The last quarter moon falls one week after the full moon. From Earth, we see the moon half-lit. Actually, we’re seeing one quarter of the moon – hence the name – because the rest of the lit part is on the far side where we can’t see it. A last quarter moon looks like half a pie. It is also called third quarter moon.
A last quarter moon provides a great opportunity to think of yourself on a three-dimensional world in space. Watch for this moon just after moonrise, shortly after midnight. Then the lighted portion points downward, to the sun below your feet. Think of the last quarter moon as a mirror to the world you’re standing on. Think of yourself standing in the midst of Earth’s nightside, on the midnight portion of Earth.
On a last quarter moon, the lunar terminator – the shadow line dividing day and night – shows you where it’s sunset on the moon, whereas on a first quarter moon, the terminator shows sunrise. As viewed from above or below the moon’s orbital plane, the terminators of Earth and the moon align at both first and last quarter.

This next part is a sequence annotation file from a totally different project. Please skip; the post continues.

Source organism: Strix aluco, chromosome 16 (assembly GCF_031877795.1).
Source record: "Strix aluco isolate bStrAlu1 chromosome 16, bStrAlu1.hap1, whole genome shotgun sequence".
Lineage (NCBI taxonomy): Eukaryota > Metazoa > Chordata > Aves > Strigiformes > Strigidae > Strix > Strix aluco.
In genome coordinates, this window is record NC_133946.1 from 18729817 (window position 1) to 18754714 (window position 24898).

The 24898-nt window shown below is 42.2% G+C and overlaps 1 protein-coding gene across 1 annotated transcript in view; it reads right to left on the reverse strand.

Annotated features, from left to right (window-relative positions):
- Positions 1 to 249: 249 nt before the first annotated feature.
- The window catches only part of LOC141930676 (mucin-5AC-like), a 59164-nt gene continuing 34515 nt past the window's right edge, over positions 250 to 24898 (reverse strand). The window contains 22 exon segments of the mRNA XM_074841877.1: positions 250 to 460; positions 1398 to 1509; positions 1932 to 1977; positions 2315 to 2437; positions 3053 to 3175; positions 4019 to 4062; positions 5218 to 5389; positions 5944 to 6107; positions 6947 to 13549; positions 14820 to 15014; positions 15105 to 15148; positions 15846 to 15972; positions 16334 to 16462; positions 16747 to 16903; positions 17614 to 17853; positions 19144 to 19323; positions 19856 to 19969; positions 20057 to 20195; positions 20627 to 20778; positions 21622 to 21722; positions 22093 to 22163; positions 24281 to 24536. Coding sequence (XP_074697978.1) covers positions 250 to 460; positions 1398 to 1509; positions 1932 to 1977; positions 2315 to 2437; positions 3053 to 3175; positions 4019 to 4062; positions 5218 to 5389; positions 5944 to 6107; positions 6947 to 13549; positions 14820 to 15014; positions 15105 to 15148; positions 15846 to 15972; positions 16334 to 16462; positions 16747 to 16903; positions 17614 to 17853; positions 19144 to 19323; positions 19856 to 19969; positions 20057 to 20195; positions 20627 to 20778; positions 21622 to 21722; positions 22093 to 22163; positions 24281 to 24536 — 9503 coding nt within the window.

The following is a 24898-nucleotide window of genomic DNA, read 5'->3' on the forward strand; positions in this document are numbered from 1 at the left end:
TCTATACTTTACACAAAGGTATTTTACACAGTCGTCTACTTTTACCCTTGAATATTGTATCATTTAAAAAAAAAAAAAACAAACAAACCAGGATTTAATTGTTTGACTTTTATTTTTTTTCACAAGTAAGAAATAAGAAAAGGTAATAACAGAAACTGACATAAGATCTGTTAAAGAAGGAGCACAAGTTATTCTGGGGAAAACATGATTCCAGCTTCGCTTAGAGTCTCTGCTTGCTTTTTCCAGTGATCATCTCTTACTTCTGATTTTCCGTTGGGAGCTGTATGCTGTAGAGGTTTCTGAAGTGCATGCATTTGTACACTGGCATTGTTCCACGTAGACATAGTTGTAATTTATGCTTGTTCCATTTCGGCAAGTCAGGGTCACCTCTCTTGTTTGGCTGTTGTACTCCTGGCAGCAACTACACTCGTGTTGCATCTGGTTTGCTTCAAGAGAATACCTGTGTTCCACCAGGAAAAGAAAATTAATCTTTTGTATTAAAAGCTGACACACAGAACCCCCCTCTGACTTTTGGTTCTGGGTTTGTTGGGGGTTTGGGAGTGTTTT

Also, a last quarter moon can be used as a guidepost to Earth’s direction of motion in orbit around the sun.
In other words, when you look toward a last quarter moon high in the predawn sky, for example, you’re gazing out approximately along the path of Earth’s orbit, in a forward direction. The moon is moving in orbit around the sun with the Earth and never holds still. But, if we could somehow anchor the moon in space … tie it down, keep it still … Earth’s orbital speed of 18 miles per second (29 km/sec) would carry us across the space between us and the moon in only a few hours.
Deborah Byrd created the EarthSky radio series in 1991 and founded EarthSky.org in 1994. Today, she serves as Editor-in-Chief of this website. She has won a galaxy of awards from the broadcasting and science communities, including having an asteroid named 3505 Byrd in her honor. A science communicator and educator since 1976, Byrd believes in science as a force for good in the world and a vital tool for the 21st century. "Being an EarthSky editor is like hosting a big global party for cool nature-lovers," she says.
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